OCTOBER 1 2007 08:11h
A suicide bomber wearing a woman's burqa set off explosives in the northwestern Pakistani town of Bannu on Monday killing up to 15 people.
A male suicide bomber wearing a woman's burqa set off explosives in the northwestern Pakistani town of Bannu on Monday killing 15 people, including four policemen, security officials said.
The blast was the latest in a wave of attacks, most in the northwest of the country, blamed on Islamist militants based in tribal areas along the Afghan border.
Authorities initially said they were not sure if the bomber, who set off explosives near a bus stop as police approached, was a woman or a man wearing a woman's all-enveloping gown. But police later said it was a man.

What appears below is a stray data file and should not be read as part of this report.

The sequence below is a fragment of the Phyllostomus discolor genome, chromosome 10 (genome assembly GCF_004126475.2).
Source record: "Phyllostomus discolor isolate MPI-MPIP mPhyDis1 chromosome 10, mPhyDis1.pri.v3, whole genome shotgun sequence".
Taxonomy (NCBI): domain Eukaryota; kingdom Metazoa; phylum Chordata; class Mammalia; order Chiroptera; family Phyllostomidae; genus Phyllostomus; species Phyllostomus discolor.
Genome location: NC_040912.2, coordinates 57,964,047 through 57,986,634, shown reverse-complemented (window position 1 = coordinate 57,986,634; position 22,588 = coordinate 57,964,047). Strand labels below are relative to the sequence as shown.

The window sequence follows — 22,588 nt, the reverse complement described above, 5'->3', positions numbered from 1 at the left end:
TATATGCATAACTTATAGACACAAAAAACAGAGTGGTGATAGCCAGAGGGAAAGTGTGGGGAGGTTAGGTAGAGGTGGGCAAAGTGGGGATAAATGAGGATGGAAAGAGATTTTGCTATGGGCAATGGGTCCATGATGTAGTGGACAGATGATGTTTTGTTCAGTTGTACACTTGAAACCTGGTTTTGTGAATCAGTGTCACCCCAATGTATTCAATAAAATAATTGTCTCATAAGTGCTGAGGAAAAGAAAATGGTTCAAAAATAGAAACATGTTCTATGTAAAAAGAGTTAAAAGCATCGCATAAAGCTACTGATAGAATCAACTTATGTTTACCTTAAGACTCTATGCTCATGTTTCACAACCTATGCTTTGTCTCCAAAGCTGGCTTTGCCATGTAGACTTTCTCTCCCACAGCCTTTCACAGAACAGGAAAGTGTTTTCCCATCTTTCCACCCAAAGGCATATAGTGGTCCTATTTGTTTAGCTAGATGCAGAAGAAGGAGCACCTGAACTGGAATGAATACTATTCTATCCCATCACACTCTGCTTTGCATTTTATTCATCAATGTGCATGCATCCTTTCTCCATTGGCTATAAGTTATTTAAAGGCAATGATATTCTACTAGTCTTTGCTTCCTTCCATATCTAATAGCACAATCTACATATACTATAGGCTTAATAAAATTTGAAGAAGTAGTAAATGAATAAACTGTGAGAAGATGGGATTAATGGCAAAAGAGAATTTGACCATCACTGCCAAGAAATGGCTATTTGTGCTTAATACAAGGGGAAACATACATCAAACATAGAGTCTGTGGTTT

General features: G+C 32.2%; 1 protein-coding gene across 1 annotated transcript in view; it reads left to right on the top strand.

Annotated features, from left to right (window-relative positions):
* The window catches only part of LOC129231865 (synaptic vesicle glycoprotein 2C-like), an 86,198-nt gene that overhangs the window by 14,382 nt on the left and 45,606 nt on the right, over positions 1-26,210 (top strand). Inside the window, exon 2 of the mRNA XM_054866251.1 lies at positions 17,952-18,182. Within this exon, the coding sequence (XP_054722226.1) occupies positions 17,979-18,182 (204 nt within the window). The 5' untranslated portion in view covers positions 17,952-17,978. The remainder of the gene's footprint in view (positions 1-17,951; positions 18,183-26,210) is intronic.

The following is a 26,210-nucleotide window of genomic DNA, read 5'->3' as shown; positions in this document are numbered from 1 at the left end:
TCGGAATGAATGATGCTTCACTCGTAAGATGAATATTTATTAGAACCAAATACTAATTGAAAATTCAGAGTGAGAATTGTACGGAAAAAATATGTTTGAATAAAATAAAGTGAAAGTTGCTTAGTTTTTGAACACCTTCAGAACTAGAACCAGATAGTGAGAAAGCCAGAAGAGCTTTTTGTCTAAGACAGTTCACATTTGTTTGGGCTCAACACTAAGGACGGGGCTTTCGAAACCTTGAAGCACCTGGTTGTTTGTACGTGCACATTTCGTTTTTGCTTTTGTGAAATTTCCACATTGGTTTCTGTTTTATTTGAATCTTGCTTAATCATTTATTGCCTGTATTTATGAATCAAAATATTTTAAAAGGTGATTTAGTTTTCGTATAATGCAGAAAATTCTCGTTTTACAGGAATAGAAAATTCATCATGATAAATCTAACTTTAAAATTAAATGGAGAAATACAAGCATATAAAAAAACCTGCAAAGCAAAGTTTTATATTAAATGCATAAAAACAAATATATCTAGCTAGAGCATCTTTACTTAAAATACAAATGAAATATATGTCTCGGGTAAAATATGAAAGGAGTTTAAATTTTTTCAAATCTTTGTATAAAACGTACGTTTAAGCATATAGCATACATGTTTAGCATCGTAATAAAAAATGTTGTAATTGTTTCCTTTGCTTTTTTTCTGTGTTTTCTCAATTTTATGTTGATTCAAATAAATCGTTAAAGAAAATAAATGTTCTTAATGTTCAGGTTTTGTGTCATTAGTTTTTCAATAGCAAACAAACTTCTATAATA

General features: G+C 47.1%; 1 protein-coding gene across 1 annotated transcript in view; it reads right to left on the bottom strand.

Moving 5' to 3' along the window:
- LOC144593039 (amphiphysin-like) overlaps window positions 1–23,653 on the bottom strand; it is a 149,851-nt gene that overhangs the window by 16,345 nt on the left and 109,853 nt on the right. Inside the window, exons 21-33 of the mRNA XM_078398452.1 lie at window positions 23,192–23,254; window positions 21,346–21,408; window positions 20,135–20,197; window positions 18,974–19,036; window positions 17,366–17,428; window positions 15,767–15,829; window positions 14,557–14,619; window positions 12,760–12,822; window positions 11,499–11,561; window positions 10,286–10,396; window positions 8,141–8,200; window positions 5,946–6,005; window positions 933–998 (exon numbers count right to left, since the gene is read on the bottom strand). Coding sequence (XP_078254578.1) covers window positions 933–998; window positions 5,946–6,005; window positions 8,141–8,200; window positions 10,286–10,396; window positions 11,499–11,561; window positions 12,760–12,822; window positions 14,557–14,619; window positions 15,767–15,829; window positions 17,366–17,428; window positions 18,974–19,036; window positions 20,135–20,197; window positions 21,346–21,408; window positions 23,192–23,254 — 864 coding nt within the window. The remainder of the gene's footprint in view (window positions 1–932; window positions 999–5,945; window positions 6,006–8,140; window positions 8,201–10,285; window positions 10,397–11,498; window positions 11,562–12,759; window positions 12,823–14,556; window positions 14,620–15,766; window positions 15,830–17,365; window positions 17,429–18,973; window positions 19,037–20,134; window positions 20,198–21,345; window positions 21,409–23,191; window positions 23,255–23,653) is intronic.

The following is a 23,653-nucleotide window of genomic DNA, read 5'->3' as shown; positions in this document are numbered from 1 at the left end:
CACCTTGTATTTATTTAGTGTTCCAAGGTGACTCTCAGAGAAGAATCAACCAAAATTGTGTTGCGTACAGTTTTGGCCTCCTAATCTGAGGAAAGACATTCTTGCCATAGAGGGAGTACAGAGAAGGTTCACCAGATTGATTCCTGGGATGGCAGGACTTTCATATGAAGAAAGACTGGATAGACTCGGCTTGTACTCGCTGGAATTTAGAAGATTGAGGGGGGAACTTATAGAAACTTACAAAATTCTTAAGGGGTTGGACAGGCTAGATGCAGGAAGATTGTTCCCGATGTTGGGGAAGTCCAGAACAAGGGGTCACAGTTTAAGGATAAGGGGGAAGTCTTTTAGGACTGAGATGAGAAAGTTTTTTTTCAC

"The bomber was a man wearing a burqa. He came out of a hospital and police followed him because he was not walking like a woman," said a senior police official in Bannu, a town in North West Frontier Province.
Among the dead were three women teachers waiting at the bus stop. Thirty-one people were wounded, police said. There was no claim of responsibility.
Hundreds of people have been killed in militant attacks in Pakistan since July, when a pact with militants in one border area collapsed and commandos stormed a radical mosque in the national capital, Islamabad.
The surge of violence comes as army chief and president Pervez Musharraf is preparing to try to win another term in an Oct. 6 presidential election.
Many Pakistanis disapprove of Musharraf's support for the U.S.-led war on terrorism, which they blame for stirring up militant violence in ethnic Pashtun areas bordering Afghanistan.